Why do we do what we do? This is one question that summarizes the motive for psychology. The answer to this question is the reason why I declared psychology as my major. Current psychologists and those dating back to the year 1879, strove to achieve the answer to this reoccurring question. “The Father of Psychology”, Wilhelm Wundt, and those psychologists of-age, have been strenuously consulting and researching to truly understand the mind and its effect on human behavior. Over the last 127 years, an accumulation of various answers to that specific question have been made. In this paper, the main focus will be the working memory in athletics; how the conscious movements become unconscious and almost instinct-like, and how coaches can teach their athletes better, using explicit and implicit technique.
The mind is very complex and the slightest thing can dramatically change a person. At the same time, the mind can be molded how it is told to. This infers that one with the correct knowledge can change another however they please which is very beneficial to coaches in athletics.
According to Baddeley, in 1986, there is a diagram called The Working Memory Model. The definition of working memory is the part of short-term memory that is concerned with immediate conscious perceptual and linguistic processing. In a sense, working memory is the process of consciously memorizing whatever one is focused upon, only being held for a short amount of time. One will not retain this information long, unless it is rehearsed enough to where it will be placed in long term memory. According to Rich Master author of “The Oxford Handbook of Sport and Performance Psychology”, “Working memory processes data via a central executive that directs attention, and subsidiary systems that temporarily code, order, and rehearse verbal and acoustic-related information (the phonological loop); holds visual, spatial, and kinesthetic components of information (the visuospatial sketchpad); and integrate information from different sources by interfacing between the subsidiary system and long-term memory (the episodic buffer).” (Masters, 132) This explains the process and the elements to the conscious processing paradigm done by Baddeley in 1986.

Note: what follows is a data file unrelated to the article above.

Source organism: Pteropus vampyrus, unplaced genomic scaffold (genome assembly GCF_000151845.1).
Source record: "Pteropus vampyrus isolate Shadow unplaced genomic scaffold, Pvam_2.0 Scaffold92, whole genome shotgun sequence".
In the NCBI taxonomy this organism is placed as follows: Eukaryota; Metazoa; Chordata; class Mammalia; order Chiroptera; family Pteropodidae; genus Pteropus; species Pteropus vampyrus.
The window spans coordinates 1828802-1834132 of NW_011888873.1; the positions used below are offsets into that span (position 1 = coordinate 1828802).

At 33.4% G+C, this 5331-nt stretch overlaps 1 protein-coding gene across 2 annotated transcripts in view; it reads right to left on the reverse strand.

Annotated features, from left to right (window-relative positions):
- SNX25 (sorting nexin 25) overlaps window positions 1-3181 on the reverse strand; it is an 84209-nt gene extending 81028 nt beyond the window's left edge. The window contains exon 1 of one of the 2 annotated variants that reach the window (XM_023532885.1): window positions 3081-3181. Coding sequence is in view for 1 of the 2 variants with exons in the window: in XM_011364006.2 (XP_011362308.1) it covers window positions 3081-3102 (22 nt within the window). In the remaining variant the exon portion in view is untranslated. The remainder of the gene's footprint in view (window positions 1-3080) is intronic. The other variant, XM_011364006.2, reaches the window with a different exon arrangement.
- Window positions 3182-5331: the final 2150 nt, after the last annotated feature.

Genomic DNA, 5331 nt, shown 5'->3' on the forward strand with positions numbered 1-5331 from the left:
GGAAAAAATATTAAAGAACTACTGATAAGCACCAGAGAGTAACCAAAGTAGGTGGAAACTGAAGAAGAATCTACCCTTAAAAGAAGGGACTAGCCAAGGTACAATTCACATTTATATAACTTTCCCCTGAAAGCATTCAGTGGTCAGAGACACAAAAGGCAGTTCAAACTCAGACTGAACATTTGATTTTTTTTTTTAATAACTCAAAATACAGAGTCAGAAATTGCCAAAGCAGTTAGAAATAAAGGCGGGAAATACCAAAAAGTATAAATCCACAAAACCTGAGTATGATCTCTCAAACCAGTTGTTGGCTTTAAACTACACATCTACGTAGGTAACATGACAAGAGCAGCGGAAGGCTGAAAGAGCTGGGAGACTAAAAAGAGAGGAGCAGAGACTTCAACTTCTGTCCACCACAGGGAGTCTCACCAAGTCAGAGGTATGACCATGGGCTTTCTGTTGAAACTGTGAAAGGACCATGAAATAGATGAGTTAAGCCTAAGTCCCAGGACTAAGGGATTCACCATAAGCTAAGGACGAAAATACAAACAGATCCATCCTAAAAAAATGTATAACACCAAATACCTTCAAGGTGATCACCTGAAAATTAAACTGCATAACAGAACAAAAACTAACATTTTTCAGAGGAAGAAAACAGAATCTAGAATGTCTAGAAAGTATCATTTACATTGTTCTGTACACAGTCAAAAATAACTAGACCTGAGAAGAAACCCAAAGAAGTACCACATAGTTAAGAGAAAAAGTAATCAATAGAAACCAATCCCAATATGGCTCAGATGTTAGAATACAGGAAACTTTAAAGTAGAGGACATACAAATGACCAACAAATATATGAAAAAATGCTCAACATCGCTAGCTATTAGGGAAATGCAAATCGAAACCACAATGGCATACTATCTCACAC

The first major question to be asked is, in athletics can a movement just like school, work, or daily life data, be rehearsed enough that the memory of the movement can be put into long term memory? Looking at just the function of baddeley’s paradigm once the movement (sensory memory) gets to the central executive. Now from there information gets pulled either to the phonological loop (which generally is verbal/auditory info) or into the visuospatial sketchpad (which is all the visual/spatial). For example information goes back and forth from the central executive and either phonological loop or visuospatial sketchpad and develops into long term memory. Now in sports, the athletes are told what to do and how to do it, which automatically puts...